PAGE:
By Chris Byrd | Catholic News Service
NEW YORK (CNS) — The opening moments of the documentary “Billy Graham” focus on a high point in the celebrated preacher’s career, his address to the 116,000 souls who attended one of his crusades at Chicago’s cavernous Soldier Field on June 17, 1962. His theme: “There’s only one hope for the world, and that is Jesus Christ dying on a cross.”
The filmmakers emphasize that this was the evangelist’s cornerstone message. And he succeeded in sharing it with an estimated 210 million people during a seven-decade ministry that saw him preach to more people in person than any other individual in history. Graham died in 2018, aged 99.
Incomplete and unsatisfying, the film falls well short of its subject’s success as it charts his remarkable — and sometimes controversial — life. An “American Experience” presentation, the profile premieres on PBS Monday, May 17, 9-11 p.m. EDT. Viewers should check local listings, however, since broadcast times may vary.
Director Sarah Colt is a veteran of the series whose work for it includes the Emmy-nominated “Walt Disney” (2015). Keven McAlester scripted the biography, which Cameo George executive produced.
Graham, the son of a North Carolina dairy farmer, was a 16-year-old when he came under the influence of temperance movement leader and itinerant Baptist preacher Mordecai Ham, who steered the young man toward his vocation. Graham then prepared for his life’s work at the Florida Bible Institute and Wheaton College in Illinois, where he met future wife, Ruth Bell.
By age 30, Graham had struck out on his own and was conducting an ambitious tent revival in Los Angeles. The effort, however, was floundering until an unlikely advocate — powerful and eccentric newspaper publisher William Randolph Hearst — intervened.
According to Graham biographer Grant Wacker, Hearst shared the revivalist’s “anti-communist views” and saw him as a promoter of law and order. No less significantly, covering Graham, Hearst believed, sold papers.
The publicity Graham thus received launched him as a national figure.
From the tenure of Dwight D. Eisenhower to that of Barack Obama, the high-profile preacher became known as a counselor to presidents. “Billy Graham” pays special attention to his bond with Richard Nixon.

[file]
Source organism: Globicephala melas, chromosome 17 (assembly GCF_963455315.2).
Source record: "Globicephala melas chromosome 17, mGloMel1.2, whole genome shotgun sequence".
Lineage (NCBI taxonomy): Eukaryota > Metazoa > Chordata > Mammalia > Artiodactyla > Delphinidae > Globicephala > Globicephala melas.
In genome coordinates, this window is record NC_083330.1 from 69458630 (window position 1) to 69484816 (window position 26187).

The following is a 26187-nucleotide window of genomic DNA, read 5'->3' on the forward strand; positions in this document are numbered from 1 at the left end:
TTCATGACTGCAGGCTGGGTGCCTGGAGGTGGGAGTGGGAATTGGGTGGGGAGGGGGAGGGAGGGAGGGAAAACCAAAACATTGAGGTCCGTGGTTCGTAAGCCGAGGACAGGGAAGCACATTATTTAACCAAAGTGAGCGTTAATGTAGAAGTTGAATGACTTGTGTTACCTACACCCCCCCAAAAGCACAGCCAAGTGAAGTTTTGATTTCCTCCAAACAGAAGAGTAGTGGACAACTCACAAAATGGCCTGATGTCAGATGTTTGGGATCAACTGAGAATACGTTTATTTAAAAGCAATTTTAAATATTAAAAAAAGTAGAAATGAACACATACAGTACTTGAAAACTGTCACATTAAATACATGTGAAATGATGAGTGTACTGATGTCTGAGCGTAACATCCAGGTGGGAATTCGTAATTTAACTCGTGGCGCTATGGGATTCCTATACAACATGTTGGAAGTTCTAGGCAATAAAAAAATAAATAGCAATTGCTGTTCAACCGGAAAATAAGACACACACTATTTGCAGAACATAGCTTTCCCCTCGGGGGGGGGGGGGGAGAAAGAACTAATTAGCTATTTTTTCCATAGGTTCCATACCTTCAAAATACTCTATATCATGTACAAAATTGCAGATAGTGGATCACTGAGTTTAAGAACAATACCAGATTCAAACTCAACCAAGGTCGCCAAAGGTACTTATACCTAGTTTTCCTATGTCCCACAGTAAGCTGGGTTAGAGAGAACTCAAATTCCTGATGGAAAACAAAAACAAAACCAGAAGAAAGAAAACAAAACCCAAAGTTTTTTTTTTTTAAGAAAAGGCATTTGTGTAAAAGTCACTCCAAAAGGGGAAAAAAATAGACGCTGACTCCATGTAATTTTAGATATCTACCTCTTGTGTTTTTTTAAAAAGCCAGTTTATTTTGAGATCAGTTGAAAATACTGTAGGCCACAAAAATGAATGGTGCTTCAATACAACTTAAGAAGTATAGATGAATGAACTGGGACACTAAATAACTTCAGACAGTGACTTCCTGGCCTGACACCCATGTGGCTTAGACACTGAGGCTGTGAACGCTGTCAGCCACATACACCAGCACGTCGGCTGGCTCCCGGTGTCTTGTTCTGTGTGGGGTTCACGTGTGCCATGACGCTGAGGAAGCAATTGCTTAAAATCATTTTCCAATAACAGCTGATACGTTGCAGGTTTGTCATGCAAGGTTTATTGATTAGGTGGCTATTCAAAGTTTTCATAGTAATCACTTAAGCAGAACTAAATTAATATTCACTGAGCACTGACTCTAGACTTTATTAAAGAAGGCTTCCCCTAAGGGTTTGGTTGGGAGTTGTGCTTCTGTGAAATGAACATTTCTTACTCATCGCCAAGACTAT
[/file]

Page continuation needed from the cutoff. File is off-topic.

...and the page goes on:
Graham related to the California native, whom he first met in the Senate dining room in 1952 — the year Nixon would be elected vice president — as a fellow moderate Republican. He went on to become one of the 37th president’s closest advisers.
Graham used his own popularity to boost Nixon’s. But he also urged the chief executive to withdraw from Vietnam.
On a personal level, as Wacker describes it, Graham believed Nixon to be a “devout Christian.” So the tape-recorded revelations of Nixon’s corruption that emerged from the Watergate investigations devastated him. In the words of his pastoral adviser, John Huffman, Graham was “desolate and beside himself with anguish.”
Yet, in the view of Princeton University history professor Kevin M. Kruse, it was precisely the minister’s “retreat from partisan politics” that enabled him to become beloved as “America’s pastor.”
Despite that status, Graham was not without his flaws. Anti-Catholicism, for instance, motivated his national campaign to prevent John F. Kennedy from becoming president in 1960. (Later in life, however, Graham did try to close the divide between Catholics and Protestants.)
Graham also apologized for his anti-Semitic views, which came to light in 2002 when taped conversations he had had with Nixon 30 years earlier surfaced.
Besides religious bigotry, war and political corruption, “Billy Graham” also deals with racism and social protest. While free of objectionable content, accordingly, it’s not apt programming for kids.
In some respects, at least, the show lives up to the standards viewers expect from an “American Experience” production. Home movies and still photos that give an insight into Graham’s youth, for example, prove especially captivating.
Still, the film suffers from what it skims over and, even more so, from what it omits. Having focused on Graham’s rise to prominence and on the painful fallout from the Watergate debacle, the documentarians leave themselves little time to consider the final five decades of the pastor’s long life.
Ultimately, Graham deserves a more balanced — and comprehensive — recounting of his consequential life than he’s given here.
Byrd is a guest reviewer for Catholic News Service.